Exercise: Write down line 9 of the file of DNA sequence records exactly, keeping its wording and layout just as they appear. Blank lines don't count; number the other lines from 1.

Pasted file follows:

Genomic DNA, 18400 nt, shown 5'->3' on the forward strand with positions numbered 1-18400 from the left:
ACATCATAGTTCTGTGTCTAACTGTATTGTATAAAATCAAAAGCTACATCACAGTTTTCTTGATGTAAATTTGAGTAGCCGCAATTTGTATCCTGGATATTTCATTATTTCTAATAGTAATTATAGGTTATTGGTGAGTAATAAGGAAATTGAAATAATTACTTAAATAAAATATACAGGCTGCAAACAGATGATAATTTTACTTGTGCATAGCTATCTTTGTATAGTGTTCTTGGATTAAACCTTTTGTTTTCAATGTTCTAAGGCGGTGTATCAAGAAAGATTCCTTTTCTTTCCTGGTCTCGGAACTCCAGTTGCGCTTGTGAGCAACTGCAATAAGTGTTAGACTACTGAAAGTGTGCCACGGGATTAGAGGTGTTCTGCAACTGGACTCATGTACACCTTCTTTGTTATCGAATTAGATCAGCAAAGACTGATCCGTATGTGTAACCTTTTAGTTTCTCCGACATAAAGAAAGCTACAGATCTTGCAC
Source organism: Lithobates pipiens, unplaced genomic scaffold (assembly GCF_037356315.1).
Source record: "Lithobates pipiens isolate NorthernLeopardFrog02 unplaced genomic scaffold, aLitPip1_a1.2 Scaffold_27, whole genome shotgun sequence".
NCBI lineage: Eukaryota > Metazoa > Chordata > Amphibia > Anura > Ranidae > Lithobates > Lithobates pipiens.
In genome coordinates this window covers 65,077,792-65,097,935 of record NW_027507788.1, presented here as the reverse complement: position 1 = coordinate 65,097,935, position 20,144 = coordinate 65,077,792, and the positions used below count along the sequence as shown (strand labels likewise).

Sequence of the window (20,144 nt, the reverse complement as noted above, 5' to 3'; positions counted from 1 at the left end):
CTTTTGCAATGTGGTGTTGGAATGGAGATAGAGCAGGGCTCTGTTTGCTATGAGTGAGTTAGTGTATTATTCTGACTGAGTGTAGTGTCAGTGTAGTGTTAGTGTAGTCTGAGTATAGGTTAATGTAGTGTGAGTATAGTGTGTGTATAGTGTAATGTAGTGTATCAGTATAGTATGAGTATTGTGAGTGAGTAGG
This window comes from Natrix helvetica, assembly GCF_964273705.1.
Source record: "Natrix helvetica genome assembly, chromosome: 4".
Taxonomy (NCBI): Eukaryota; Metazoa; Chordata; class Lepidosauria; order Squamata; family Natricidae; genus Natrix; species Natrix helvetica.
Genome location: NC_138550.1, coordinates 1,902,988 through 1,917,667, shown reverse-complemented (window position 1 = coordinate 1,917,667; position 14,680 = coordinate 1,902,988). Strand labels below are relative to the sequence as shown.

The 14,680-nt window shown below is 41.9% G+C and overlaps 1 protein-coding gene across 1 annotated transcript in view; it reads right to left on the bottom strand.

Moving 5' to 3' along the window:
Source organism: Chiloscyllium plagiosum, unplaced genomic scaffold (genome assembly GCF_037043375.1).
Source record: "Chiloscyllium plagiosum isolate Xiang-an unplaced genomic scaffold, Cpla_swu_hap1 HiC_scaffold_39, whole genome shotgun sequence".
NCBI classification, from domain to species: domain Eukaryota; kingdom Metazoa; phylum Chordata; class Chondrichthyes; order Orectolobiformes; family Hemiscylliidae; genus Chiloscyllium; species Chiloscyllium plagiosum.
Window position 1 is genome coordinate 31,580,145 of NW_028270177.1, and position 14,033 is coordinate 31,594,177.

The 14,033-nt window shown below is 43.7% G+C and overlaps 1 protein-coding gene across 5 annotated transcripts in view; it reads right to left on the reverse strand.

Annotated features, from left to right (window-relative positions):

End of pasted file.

This window comes from Natrix helvetica, assembly GCF_964273705.1.